Despite upbeat analyst predictions, production shortages caused by the March earthquake in Japan, plummeting consumer confidence, and a powerful east coast hurricane all conspired to keep sales flat in August. Japanese brands were particularly hard hit. Honda’s sales were down 24.6 percent from a year ago, Subaru was down 6.3 percent, and Toyota saw a drop of 13.6 percent. Nissan was the exception with a sales improvement of 22.4 percent. Even unstoppable Korean automaker Hyundai saw sales decelerate in August; inventory shortfalls slowed its growth to 9.1 percent.
“A number of factors, including the timing and trajectory of Hurricane Irene, contributed to August’s flat sales,” said AIADA President Cody Lusk. “In September, a return to normal inventory levels by Japanese brands combined with Americans’ bottled-up demand for cars should create an improvement in sales.”
International Market Share Stalls
International brands held 51.5 percent of the market in August, down slightly from 52.4 percent in July, but up from 49.9 percent in June. Several Japanese brands are still working to restore production and dealer inventory lost following March’s earthquake and tsunami. Asian brands held 42.6 percent of the market, down slightly from 42.8 percent in August and up from 39.9 percent in July and selling 456,901 vehicles. European nameplates captured 8.9 percent of the market, down from 9.6 percent last month, selling 95,090 units. International brands sold 551,991 vehicles and were down 0.6 percent from August 2010, but up 6.4 percent for the year to date. Domestic brands accounted for 48.5 percent of the market with sales of 520,292 vehicles.
Internationals held four of the top ten selling vehicles pots during August, up from three in July and two in June. The month prior to March’s natural disaster, six of the top ten spots were held by international brands, all of them Japanese. The Toyota Camry continued its position as the top selling car in America with sales of 30,185 units, although figures were down 1.9 percent since last August. Sales are expected to pick up as the newly redesigned 2012 model hits showrooms in the coming months. The Ford F-Series and Chevrolet Silverado continued to be the top-selling models in showrooms. Six of the top ten models demonstrated year over year sales improvements by an average of 15.1 percent.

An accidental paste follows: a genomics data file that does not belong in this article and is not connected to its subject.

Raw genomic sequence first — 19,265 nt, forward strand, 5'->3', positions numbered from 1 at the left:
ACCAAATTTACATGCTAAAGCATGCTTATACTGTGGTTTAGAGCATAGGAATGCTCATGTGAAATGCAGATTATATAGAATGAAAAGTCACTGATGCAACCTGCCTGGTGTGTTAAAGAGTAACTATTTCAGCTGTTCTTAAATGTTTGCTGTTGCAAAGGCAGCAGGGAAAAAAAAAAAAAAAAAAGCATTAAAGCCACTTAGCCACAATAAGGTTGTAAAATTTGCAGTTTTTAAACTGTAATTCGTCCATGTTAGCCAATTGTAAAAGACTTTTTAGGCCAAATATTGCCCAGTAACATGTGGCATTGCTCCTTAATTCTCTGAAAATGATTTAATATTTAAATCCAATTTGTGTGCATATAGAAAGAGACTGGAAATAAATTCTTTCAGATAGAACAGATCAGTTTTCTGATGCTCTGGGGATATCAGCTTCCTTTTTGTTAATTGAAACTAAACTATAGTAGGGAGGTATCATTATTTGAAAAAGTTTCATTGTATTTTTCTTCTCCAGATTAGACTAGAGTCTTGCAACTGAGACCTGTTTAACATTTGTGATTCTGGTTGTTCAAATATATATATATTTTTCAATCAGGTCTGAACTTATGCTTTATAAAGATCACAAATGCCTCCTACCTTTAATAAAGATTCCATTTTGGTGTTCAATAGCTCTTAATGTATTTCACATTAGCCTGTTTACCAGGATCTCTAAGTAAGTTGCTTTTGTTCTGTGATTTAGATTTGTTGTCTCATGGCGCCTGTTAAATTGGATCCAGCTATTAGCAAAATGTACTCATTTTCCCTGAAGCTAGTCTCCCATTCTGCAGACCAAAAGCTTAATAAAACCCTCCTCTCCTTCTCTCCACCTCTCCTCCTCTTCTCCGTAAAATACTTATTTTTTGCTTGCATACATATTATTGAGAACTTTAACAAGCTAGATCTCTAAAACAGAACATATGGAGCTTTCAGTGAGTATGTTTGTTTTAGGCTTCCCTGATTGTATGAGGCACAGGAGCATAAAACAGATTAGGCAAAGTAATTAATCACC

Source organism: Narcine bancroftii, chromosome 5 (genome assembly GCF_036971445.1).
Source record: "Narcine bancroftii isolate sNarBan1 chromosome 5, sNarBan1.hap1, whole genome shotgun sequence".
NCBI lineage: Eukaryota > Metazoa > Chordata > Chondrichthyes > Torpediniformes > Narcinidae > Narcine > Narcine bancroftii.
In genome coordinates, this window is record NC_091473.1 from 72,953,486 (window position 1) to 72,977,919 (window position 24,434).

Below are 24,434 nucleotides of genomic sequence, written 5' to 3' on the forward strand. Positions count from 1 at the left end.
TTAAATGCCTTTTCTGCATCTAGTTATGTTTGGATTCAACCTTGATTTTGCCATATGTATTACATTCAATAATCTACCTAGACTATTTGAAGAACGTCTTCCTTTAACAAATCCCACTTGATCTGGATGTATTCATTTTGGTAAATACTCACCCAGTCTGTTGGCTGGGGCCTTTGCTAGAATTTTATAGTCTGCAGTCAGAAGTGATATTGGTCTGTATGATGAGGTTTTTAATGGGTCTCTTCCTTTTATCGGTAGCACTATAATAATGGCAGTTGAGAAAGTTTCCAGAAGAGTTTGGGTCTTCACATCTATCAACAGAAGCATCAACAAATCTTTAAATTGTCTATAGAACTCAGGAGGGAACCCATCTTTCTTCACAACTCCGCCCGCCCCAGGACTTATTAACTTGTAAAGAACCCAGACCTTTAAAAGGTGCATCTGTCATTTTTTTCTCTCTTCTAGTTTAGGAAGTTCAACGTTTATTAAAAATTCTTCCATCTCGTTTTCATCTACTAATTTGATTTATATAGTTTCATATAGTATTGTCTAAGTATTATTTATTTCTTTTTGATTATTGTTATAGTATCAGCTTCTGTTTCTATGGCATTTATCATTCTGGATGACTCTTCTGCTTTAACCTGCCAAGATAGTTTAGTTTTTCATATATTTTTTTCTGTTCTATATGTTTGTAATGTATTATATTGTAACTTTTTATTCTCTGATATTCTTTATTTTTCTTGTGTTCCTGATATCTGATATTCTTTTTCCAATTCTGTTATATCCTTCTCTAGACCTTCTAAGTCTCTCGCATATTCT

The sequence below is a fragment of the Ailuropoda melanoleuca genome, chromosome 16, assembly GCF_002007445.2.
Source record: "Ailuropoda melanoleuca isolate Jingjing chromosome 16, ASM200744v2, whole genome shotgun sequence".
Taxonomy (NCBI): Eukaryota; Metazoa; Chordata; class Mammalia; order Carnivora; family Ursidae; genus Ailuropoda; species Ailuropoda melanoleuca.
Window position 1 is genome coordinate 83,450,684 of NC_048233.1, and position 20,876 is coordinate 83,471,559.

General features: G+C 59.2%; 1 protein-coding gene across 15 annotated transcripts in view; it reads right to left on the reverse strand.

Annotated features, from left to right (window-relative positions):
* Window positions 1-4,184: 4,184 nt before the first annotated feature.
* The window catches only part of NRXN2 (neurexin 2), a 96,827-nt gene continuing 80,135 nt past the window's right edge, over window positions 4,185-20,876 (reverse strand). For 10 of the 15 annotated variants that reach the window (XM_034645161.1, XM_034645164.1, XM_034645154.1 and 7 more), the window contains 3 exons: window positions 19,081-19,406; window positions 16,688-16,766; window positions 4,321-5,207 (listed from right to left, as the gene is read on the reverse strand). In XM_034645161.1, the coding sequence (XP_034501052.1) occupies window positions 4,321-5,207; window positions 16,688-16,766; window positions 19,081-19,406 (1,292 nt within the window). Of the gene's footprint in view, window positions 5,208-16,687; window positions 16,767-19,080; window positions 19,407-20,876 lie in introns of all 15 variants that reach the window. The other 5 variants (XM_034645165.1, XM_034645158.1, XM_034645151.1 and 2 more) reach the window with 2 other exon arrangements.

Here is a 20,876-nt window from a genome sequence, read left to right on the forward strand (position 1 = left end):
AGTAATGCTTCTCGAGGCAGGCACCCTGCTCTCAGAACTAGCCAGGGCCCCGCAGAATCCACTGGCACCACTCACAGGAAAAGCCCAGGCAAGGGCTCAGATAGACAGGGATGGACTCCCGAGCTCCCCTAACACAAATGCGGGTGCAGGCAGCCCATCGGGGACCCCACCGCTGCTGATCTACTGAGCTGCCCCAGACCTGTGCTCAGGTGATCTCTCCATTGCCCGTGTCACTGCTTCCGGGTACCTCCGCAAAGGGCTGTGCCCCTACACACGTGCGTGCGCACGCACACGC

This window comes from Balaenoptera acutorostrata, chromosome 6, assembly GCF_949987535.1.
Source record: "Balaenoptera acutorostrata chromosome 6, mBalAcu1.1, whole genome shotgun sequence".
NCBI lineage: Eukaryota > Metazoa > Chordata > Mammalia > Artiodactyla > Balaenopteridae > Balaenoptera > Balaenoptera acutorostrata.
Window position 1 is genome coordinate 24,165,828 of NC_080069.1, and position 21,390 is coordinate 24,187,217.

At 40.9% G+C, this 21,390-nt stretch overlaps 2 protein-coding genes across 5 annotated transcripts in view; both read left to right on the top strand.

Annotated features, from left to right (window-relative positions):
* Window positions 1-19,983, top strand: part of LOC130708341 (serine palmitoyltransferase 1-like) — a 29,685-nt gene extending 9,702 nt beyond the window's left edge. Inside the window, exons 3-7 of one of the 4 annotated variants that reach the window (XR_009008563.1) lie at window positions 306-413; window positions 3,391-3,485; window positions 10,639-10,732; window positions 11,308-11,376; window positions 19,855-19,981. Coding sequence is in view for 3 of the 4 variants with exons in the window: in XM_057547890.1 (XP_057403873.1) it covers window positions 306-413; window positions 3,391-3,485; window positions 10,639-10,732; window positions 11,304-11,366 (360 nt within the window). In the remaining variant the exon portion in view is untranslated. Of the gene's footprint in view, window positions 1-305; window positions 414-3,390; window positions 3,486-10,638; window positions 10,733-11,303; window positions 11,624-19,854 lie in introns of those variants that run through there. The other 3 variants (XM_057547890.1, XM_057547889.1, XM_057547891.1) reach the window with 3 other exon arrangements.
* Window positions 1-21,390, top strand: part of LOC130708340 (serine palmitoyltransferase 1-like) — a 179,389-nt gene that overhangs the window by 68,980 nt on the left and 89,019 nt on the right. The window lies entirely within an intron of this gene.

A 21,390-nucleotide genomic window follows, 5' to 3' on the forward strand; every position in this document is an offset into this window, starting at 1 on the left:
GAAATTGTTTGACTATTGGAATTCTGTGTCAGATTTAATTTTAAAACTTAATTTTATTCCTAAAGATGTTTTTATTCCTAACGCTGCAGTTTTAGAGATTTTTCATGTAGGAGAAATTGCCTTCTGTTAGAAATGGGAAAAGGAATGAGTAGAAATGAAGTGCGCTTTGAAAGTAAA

The SUV segment continued to lead the pack with sales of 342,638 units, up 16.5 percent from August 2010. The midsize segment trailed with sales of 252,886 units. Asian nameplates sold 270,545 cars and 186,356 trucks, while European brands sold 68,106 cars and 26,984 trucks. Domestic brands sold 170,457 cars and 349,835 trucks.
Overall sales, including domestic brands and unadjusted for business days, were up 7.5 percent from August 2010 and 10.5 percent year to date. Sales were up 1.2 percent from July 2011. The seasonally adjusted annual rate (SAAR) for light vehicle sales in July was estimated by AutoData Corp. at 12.12 million units, up from 11.54 million units in August 2010.
See below for a complete breakdown of August 2011 monthly and year to date sales by international nameplate.